Katie Gibson will step down from her role as high school principal at the end of the school year, after a five-year tenure in which she has overseen academic changes, a new disciplinary system, inclusion initiatives and a trying year of virtual school.
Head of School Russell Shaw announced the news in an all-school email on Dec. 1, surprising many students and parents, as well as teachers, most of whom were only informed of Gibson’s planned departure in a meeting earlier that day.
“After the intensity of the last 18 months,” Gibson wrote in a letter attached to the all-school email, “I am choosing to slow down the pace of my life to focus on my family, my passions, and my professional future.” The email did not disclose any plans for her future employment. She declined to elaborate on her reasons for leaving in an interview with the Bit.
Shaw wrote in the email that the school would “be launching a national search for our next High School Principal immediately.” According to Shaw’s note, GDS is enlisting the help of Educators’ Collaborative, a company specializing in private school administrator searches, and plans to seek input from students, parents and teachers next semester.
English teacher Michael Manson said Gibson has led the high school in a kind, thoughtful way, considering various community members’ perspectives when making decisions. “She’d been carrying a lot on her shoulders,” Manson said, “and a change of scene is good.”
Gibson arrived at GDS in 2017 to succeed C.A. Pilling, who continues to teach environmental science, as principal. Gibson managed the school’s replacement of Advanced Placement courses with GDS’ Upper Level designation, helped introduce minimester, abolished midterm exams, launched the now-defunct Open Spaces conversation series, put in place the current odd/even rotation schedule and established the Disciplinary Consultation Committee, giving students a voice in recommending disciplinary actions.
Perhaps most notably, Gibson in the past two years has shepherded the high school’s transitions to and from virtual learning and its responses to a turbulent period of insurrection, national and internal racial reckoning and vehement political discourse.
“While there is and always will be work to do to flesh out our aspirations of becoming an anti-racist institution and respond to student needs,” Gibson wrote in the announcement email, “together, we managed to get to the other side of the pandemic—whole and eager to rebuild our community.”
Sophomore Student Staff Council representative Julian Montes-Sharp recalls hearing about Gibson’s arrival from his older sister. “As a principal, action-wise, she did some strong things,” he said, citing minimester and the DCC.
However, Montes-Sharp said, “There’s a disconnect between the administration, especially the principal, and the students.” He added that “the new principal can really emphasize daily interactions with students and put themselves out there in social spaces.” Montes-Sharp also hopes the school will consult with students throughout the process of selecting Gibson’s successor and plans to push in SSC for a student committee for that purpose.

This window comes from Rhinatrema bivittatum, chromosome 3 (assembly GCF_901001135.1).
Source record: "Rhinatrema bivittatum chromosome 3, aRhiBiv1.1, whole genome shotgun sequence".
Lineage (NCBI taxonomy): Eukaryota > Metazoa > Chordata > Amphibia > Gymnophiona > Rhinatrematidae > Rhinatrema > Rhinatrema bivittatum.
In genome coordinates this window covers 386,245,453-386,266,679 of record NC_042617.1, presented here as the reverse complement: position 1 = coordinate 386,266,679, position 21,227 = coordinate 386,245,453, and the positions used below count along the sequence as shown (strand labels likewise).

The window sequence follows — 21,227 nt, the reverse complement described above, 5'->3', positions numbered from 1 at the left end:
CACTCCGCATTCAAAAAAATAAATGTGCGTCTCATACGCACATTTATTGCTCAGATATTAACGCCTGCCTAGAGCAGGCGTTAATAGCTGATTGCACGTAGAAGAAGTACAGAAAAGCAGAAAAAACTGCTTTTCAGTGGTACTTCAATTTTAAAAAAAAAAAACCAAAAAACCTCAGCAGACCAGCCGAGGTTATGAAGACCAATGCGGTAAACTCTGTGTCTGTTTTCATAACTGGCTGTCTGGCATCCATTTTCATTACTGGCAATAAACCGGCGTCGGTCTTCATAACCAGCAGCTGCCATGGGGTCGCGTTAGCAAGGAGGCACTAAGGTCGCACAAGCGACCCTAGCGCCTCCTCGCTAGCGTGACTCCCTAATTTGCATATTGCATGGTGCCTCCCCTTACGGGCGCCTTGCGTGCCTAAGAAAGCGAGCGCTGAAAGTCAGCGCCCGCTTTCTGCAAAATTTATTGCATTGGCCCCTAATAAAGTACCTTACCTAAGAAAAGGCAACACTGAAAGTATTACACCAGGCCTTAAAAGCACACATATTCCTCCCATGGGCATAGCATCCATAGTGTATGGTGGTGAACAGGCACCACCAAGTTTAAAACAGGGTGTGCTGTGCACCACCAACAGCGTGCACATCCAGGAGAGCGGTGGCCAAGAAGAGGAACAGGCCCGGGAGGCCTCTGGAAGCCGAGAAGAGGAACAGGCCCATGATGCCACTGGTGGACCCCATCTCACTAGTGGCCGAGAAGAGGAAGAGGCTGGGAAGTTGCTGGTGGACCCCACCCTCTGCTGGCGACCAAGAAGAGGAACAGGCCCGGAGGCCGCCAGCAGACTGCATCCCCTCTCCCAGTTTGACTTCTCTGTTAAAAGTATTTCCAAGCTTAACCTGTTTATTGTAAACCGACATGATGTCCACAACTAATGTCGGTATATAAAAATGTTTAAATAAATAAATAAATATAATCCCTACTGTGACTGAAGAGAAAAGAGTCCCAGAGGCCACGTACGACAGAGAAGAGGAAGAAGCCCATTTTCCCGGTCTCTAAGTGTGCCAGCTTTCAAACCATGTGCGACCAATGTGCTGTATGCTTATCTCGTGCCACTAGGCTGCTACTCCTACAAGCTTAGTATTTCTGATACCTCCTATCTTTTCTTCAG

Some students harbor the impression that Gibson has done little in her time as principal.
The anonymously run Instagram account @gdsmemes posted a pair of memes about Gibson’s departure on Dec. 3. The first depicts a caped figure representing Gibson saying, “My job here is done,” to which a princess labeled “everyone” responds, “But you didn’t do anything.” The second shows Gibson’s GDS profile photo with the all-caps text “Just a girlboss / building her empire.” The post has received over 220 likes.
Senior Miles Huh, a member of Gibson’s advisory, commented on the post in Gibson’s defense. He explained in an interview with the Bit that he thought the memes were “unfair” and that the pandemic was difficult for administrators, including Gibson.
Long before Gibson was a principal at GDS, she studied dance education in college at New York University and taught dance classes at underserved public schools in Harlem, New York. Gibson told the Bit that her passion for pedagogy originated when she was as young as five or six, when she would play the role of teacher while playing with friends.
“Independent schools and being a school leader came later and in a more circuitous way,” she said, “but being a teacher was always what I wanted to do.” Now, she misses “being in the classroom,” acknowledging that she lacks the same interactions with students as principal.
By the time Gibson arrived at GDS, she had accumulated administrative experience as a community engagement coordinator; diversity, equity and inclusion director; grade dean and principal at various schools—and earned a master’s degree in educational leadership from Columbia University. Gibson said she grew “fascinated and intrigued by the bigger creation of culture in a community.”
Gibson said she has appreciated the “sense of team” among administrators and faculty as they have tackled the challenges of the past two years. And she said the same aspect of GDS that attracted her to the school—its students—continues to impress her.
In the email, Gibson assured the community, “I plan to be fully present this year, leading the High School with the same level of commitment that you have come to expect from me.”